Around 10 am my daughter goes down for her morning nap. I try to clean up after the mess the two kids have created, but I don’t worry myself over it. Honestly, this might be the first chance I get to sit down all morning - and I take it. Protip: take a moment for yourself every now and then. Running yourself ragged does no one any good. My son usually takes this time to have a calm moment cuddling with me. I’ll read him a book or play a quiet matching game with him. Keeping the noise down helps my youngest nap more peacefully. Honestly, most of my attempts are futile; Shep will scream and shout and make a racket seven times out of ten. I’ve found the only way to survive two under two is that at least one of them is a heavy sleeper. From day one, don’t make a huge effort to limit the noise around them. Kids who are used to noise around them while they nap won’t be so easily disturbed by it as they grow older.
After my daughter wakes up from her nap, I send my kids to play in the living room. Lunch is never a fancy affair in our house. Most of the time I warm up leftovers from dinner the night before; we make a point of having family meals together. It keeps life simpler and it helps my kids expand their palettes. Typically lunch is messier than breakfast, so a post-lunch bathtime is nearly inevitable (at least for my daughter).
Work While The Kids Nap
Once lunch is done, bath(s) are done, and they’ve had a bit of playtime, it’s time for naps. Usually, my toddler will fight me on his nap. Sometimes I spend most of this naptime catching him sneaking out of his room and chasing him back inside. Naptime is just as much for me as it is for my kids. When my son seems to be fighting sleep, I compromise. He doesn’t need to sleep, but he MUST stay in his room and play quietly. This seems to do the trick while keeping the peace.
After naptime, the afternoon is filled with playtime. If we’re going to venture out of the house to a park or something similar, this is when we’ll go. I try to fit in some sort of educational activity during playtime, too. It’s not easy to find a middle ground. My daughter is barely speaking a few words, while my son is working on far more complex lessons. From my experience, catering to the more advanced child is the better way to go about it. My youngest has picked up on things I thought were beyond her! Give your little ones credit; they can learn more than we expect.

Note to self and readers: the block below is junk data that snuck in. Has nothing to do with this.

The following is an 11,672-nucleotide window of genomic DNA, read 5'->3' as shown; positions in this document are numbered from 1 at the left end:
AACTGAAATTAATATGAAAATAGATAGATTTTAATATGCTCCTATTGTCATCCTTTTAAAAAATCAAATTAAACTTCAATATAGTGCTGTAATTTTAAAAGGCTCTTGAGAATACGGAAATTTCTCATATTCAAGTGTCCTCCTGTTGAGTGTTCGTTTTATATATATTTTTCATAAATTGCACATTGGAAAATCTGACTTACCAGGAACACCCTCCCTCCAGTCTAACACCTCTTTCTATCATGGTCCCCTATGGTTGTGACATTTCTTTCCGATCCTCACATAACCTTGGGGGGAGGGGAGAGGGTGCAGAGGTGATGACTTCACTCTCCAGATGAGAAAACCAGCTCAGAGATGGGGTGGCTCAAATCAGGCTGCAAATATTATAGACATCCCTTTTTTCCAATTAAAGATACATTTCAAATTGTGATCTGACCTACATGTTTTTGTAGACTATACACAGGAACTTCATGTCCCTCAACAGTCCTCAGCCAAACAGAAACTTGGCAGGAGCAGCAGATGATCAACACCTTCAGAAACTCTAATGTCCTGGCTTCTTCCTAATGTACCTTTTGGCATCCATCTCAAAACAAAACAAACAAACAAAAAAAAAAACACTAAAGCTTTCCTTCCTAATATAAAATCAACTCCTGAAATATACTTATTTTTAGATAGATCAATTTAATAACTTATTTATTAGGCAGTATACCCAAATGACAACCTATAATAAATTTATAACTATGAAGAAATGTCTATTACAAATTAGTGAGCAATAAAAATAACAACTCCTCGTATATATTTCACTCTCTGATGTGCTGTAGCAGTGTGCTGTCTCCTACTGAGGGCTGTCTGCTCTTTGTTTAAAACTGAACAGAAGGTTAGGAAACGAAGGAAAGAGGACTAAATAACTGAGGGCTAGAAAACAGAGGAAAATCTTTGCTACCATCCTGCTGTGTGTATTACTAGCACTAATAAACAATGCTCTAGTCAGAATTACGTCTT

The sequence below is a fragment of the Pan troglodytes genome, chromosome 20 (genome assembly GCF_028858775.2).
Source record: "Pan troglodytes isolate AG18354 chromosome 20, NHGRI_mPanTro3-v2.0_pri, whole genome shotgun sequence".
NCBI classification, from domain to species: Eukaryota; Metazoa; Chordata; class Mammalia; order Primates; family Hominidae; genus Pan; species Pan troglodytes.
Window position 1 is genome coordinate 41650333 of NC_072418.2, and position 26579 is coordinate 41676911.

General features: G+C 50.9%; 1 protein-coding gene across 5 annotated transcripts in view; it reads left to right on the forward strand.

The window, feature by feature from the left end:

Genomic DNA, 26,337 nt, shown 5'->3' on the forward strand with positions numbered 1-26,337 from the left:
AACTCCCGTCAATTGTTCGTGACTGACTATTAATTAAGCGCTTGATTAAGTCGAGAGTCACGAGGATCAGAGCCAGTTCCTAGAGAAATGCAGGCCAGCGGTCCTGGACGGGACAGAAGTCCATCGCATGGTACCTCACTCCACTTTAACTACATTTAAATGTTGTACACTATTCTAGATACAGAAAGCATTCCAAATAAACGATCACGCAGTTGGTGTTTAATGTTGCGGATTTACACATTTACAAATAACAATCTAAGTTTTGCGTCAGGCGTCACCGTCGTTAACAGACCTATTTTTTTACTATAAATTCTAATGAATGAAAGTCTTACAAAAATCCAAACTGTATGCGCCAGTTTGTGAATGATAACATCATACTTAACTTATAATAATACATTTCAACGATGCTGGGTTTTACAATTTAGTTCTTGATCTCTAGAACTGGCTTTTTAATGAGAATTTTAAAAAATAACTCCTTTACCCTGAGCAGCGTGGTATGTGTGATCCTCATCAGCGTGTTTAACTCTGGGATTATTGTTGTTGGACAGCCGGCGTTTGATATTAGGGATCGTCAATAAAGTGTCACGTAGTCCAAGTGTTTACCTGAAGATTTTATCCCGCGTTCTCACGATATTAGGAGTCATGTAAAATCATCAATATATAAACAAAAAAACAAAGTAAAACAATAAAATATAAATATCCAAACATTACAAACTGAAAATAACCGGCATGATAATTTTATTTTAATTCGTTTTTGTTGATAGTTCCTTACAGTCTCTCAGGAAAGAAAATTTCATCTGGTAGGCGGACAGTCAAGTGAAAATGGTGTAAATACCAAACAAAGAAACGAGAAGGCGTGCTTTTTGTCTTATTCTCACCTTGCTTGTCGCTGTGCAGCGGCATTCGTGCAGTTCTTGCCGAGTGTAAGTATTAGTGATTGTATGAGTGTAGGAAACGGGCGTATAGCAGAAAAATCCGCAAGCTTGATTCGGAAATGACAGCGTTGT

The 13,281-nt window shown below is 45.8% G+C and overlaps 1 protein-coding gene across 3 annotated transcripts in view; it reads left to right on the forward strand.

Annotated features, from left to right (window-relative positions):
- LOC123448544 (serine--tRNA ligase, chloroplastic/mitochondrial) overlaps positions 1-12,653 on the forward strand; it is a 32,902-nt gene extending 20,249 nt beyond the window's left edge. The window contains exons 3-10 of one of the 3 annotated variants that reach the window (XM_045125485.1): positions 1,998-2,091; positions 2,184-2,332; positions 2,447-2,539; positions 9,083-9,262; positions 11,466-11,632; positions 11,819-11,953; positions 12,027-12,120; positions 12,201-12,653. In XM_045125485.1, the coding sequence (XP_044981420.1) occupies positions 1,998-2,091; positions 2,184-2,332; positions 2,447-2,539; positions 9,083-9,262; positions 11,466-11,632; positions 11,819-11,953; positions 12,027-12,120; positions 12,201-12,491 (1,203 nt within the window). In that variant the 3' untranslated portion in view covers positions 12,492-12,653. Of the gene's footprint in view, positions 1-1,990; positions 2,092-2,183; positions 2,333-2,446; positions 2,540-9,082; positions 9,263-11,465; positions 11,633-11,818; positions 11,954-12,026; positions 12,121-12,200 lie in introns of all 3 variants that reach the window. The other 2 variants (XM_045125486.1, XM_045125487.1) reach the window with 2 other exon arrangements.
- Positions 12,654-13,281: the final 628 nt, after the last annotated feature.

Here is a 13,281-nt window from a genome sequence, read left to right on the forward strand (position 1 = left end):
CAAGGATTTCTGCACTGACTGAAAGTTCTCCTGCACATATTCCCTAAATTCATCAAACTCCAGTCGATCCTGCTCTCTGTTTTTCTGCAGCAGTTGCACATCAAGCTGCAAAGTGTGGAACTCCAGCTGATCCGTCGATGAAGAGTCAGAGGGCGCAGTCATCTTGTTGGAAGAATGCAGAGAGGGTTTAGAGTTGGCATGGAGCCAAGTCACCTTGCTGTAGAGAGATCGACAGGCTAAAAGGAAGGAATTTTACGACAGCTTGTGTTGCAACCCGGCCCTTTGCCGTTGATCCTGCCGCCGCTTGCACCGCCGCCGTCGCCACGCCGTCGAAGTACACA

Consistency Is Key With Bedtime Routines
Playtime continues after my husband comes home, and then we have dinner together. Once everyone is cleaned up from dinner, I send the kids off with their father while I try to undo all the mess they’ve made throughout the day. We have established a consistent bedtime routine that seems to help the kids wind down for the evening. It begins with changing into their pajamas. Our toddler insists on picking out his own jammies. Next, we brush our teeth together. Monkey see monkey do! Finally, my husband tucks our kids into bed. My son always asks me to sing to him - I've started to make up silly songs because those are his favorite. They're finally in bed and ready for a good night's sleep! Rinse, repeat.
This probably doesn’t look too terribly different from most SAHM days. The only difference, really, is that my kids are too little to self-entertain. It’s a constant tug-of-war between them begging for my attention and me trying to keep up with them and the mess they leave in their wake. Most helpful overall advice I’ve ever received for surviving two kids under two? Lower your standards, and don’t sit down.
NEXT: Mama Needs A Nap, Y'all
What are your tricks for surviving life with two under two? Tell me more on Twitter @pi3sugarpi3 with #TwoUnderTwo.